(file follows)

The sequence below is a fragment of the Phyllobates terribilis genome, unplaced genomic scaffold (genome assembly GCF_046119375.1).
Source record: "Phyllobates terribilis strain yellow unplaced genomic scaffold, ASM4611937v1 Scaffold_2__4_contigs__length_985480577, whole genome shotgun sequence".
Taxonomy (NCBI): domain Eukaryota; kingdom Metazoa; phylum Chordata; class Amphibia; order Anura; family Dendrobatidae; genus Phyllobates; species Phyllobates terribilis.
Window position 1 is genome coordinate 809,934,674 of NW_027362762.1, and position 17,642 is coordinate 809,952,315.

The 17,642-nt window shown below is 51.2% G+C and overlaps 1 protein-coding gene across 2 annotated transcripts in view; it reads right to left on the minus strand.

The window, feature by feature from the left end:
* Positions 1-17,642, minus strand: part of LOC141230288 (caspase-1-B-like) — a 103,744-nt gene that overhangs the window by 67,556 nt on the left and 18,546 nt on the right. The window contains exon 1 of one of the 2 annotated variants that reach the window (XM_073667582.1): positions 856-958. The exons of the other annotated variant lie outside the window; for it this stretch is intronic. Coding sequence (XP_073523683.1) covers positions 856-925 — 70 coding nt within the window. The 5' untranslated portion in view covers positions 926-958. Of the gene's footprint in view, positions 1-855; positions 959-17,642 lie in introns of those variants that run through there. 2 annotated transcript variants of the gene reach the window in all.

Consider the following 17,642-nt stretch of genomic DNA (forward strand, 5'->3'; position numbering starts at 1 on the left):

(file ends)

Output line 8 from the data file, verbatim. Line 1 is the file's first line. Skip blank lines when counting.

Consider the following 17,642-nt stretch of genomic DNA (forward strand, 5'->3'; position numbering starts at 1 on the left):